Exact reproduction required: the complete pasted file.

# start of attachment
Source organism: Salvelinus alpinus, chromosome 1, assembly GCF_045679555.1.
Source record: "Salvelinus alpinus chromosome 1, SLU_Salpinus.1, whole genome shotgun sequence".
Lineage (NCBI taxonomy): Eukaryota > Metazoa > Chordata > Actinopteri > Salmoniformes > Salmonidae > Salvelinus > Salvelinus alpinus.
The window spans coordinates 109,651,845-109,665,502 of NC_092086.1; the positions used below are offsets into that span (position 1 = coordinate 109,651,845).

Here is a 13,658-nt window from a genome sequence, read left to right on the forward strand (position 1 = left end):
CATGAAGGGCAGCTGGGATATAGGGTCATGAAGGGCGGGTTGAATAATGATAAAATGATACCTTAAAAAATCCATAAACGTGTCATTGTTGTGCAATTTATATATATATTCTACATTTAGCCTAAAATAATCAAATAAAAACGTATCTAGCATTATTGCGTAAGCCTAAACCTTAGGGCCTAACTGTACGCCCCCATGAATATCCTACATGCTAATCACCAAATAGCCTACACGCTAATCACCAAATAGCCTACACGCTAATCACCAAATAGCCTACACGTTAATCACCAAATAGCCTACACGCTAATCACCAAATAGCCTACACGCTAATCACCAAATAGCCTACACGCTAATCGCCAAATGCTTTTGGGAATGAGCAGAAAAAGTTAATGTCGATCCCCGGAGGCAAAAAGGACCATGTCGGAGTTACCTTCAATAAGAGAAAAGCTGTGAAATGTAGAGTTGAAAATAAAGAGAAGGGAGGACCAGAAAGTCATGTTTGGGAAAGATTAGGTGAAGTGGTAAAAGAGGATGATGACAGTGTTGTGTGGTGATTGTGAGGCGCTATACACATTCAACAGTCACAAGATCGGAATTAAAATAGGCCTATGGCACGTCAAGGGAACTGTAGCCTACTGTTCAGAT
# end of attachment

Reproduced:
Source organism: Salvelinus alpinus, chromosome 1, assembly GCF_045679555.1.
Source record: "Salvelinus alpinus chromosome 1, SLU_Salpinus.1, whole genome shotgun sequence".
Lineage (NCBI taxonomy): Eukaryota > Metazoa > Chordata > Actinopteri > Salmoniformes > Salmonidae > Salvelinus > Salvelinus alpinus.
The window spans coordinates 109,651,845-109,665,502 of NC_092086.1; the positions used below are offsets into that span (position 1 = coordinate 109,651,845).

Here is a 13,658-nt window from a genome sequence, read left to right on the forward strand (position 1 = left end):
CATGAAGGGCAGCTGGGATATAGGGTCATGAAGGGCGGGTTGAATAATGATAAAATGATACCTTAAAAAATCCATAAACGTGTCATTGTTGTGCAATTTATATATATATTCTACATTTAGCCTAAAATAATCAAATAAAAACGTATCTAGCATTATTGCGTAAGCCTAAACCTTAGGGCCTAACTGTACGCCCCCATGAATATCCTACATGCTAATCACCAAATAGCCTACACGCTAATCACCAAATAGCCTACACGCTAATCACCAAATAGCCTACACGTTAATCACCAAATAGCCTACACGCTAATCACCAAATAGCCTACACGCTAATCACCAAATAGCCTACACGCTAATCGCCAAATGCTTTTGGGAATGAGCAGAAAAAGTTAATGTCGATCCCCGGAGGCAAAAAGGACCATGTCGGAGTTACCTTCAATAAGAGAAAAGCTGTGAAATGTAGAGTTGAAAATAAAGAGAAGGGAGGACCAGAAAGTCATGTTTGGGAAAGATTAGGTGAAGTGGTAAAAGAGGATGATGACAGTGTTGTGTGGTGATTGTGAGGCGCTATACACATTCAACAGTCACAAGATCGGAATTAAAATAGGCCTATGGCACGTCAAGGGAACTGTAGCCTACTGTTCAGAT